These objects and displays are the ground for images captured from archival and contemporary sources. Both bureaucratic and commercial references seek to make the tapestry more than a surface. These are sites where body politics and myth combine as networks of manipulation. Through the investigation of process the viewer may anticipate police looming behind black male bodies standing in a line, and public artifacts looming in the social consciousness. In considering the pulp of paper and fabric, the viewer confronts malleability of human forms and the effects of idol-making culture on empathy. Concepts and images align and rotate, radiating inward to confront mainstream distancing from black life. This is a demonstration of complicated accessibility. This is administration as verb, the images in concert with cool-blooded institutionalized violence.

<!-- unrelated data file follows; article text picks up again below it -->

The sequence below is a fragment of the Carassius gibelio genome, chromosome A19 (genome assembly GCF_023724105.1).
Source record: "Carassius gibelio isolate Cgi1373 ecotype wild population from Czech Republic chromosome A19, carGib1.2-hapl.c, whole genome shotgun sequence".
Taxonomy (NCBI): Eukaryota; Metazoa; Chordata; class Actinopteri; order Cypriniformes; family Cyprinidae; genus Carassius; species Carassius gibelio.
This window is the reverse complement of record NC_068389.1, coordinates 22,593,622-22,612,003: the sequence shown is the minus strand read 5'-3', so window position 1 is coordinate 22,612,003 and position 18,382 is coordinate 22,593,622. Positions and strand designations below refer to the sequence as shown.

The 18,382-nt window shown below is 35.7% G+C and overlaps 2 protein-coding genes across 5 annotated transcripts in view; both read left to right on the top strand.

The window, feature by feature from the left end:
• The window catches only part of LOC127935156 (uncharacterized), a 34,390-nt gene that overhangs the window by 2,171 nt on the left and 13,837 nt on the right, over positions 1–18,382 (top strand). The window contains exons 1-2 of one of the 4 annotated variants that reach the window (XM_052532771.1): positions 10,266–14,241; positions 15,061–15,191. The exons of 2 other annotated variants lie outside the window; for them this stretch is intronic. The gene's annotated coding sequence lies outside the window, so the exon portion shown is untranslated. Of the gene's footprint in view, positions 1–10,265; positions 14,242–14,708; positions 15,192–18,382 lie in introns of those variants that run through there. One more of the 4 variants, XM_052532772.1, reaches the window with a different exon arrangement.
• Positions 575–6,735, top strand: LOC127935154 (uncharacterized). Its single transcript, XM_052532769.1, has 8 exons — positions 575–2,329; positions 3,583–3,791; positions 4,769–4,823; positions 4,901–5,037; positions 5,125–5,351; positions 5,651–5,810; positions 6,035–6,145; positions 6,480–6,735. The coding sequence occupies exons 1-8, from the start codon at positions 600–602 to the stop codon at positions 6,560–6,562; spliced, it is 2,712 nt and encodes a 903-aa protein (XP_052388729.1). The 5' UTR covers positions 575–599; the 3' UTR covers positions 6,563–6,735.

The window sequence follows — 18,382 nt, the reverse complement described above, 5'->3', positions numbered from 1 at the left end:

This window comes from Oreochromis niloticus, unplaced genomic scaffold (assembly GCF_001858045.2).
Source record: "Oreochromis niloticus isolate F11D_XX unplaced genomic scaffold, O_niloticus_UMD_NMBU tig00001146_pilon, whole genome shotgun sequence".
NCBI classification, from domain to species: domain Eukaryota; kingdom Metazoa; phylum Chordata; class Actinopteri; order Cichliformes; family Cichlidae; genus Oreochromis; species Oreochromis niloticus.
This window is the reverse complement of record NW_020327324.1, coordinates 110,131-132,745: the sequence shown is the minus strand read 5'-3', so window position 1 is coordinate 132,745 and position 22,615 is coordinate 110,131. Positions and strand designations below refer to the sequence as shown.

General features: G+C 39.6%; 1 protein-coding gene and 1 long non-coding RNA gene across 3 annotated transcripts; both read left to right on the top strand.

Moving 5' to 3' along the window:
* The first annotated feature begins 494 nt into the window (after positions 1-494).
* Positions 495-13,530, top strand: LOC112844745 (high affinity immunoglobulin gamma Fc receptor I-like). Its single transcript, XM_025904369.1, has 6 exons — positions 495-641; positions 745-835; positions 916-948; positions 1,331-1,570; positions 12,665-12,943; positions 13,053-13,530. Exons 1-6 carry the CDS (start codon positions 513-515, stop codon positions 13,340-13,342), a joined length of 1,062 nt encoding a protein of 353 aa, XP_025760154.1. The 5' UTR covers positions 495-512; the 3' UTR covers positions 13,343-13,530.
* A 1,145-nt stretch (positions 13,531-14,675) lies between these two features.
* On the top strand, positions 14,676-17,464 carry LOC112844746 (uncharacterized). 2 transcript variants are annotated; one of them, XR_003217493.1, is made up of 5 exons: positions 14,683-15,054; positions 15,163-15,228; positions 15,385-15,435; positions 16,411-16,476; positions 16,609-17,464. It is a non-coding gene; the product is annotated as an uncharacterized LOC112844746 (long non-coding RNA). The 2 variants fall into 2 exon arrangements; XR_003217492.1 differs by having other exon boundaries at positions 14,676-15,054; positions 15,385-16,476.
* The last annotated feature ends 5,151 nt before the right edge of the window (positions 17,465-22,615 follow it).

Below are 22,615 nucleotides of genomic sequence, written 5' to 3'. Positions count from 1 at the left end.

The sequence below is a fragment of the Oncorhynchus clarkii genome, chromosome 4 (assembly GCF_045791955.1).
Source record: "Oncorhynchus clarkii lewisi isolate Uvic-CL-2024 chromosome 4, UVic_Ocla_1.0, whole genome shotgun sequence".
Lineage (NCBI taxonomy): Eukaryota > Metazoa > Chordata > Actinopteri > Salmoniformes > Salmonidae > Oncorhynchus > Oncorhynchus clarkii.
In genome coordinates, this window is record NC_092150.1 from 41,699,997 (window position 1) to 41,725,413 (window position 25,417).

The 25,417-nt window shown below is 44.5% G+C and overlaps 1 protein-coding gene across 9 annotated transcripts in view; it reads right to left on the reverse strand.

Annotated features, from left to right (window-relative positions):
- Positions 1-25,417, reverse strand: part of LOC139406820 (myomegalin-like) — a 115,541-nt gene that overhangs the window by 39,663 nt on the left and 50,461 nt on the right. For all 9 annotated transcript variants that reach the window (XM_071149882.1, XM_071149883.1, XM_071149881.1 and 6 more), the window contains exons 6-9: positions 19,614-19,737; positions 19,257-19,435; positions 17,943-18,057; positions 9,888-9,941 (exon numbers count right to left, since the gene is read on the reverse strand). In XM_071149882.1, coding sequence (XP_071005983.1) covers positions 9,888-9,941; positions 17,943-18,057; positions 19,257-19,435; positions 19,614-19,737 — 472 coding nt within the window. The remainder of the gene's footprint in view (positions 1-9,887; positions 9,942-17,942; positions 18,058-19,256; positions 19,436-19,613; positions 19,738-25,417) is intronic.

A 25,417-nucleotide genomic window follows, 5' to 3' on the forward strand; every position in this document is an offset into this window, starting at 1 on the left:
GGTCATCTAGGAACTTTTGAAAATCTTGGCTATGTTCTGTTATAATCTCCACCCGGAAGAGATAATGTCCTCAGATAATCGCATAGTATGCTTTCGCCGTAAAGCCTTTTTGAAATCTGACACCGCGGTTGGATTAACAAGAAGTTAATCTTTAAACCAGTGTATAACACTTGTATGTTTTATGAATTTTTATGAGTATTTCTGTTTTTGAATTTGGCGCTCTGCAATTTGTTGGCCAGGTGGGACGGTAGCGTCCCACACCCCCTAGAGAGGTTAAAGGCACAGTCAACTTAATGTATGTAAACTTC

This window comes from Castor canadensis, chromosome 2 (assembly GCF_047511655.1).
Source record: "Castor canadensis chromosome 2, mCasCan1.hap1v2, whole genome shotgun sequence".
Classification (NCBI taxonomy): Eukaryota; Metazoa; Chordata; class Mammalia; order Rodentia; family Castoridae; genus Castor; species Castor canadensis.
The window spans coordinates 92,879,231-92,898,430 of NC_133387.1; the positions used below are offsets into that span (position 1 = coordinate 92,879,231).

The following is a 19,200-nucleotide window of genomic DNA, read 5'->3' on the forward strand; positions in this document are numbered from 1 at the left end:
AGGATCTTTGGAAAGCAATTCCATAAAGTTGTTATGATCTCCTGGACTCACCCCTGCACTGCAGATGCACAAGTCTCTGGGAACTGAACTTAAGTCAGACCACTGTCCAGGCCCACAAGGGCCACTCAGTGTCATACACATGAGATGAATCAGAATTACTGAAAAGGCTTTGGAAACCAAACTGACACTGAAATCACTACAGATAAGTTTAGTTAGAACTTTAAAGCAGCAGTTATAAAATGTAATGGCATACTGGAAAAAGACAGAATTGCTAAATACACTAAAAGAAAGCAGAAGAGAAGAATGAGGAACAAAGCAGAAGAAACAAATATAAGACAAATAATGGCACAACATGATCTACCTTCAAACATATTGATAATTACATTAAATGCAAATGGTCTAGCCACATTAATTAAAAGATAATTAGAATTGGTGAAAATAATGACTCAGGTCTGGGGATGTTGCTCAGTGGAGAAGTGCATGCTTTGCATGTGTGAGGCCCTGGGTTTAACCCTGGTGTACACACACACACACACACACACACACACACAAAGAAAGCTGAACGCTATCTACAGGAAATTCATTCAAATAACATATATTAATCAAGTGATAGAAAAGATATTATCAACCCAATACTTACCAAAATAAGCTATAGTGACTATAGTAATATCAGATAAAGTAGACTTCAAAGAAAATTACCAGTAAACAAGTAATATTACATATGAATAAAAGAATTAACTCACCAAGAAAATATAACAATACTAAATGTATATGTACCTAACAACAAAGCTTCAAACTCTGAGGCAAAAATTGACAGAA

The use of cotton and its attendant vocabulary once woven is an intricate exchange with American history. The grain of images, the “nap of the weave,” the wavering borders suggest the margin creeps into the frame. Collapse is irresistible. Loose threads and the natural warp of the material represent a glitch that invites viewers to revisit their memories and notions. The Jacquard weave recalls analog while accompanying sound and video further develop the artist’s dialogue with how technological developments have changed our seeing. The digital artifact doesn’t glitch or slip. This trains a contemporary eye to trust the given image. The simultaneous familiarity and distortion of these ground images welcome viewers, while forcing them to physically shift in order to register the tapestries’ meanings. This is an exercise in perspective alteration.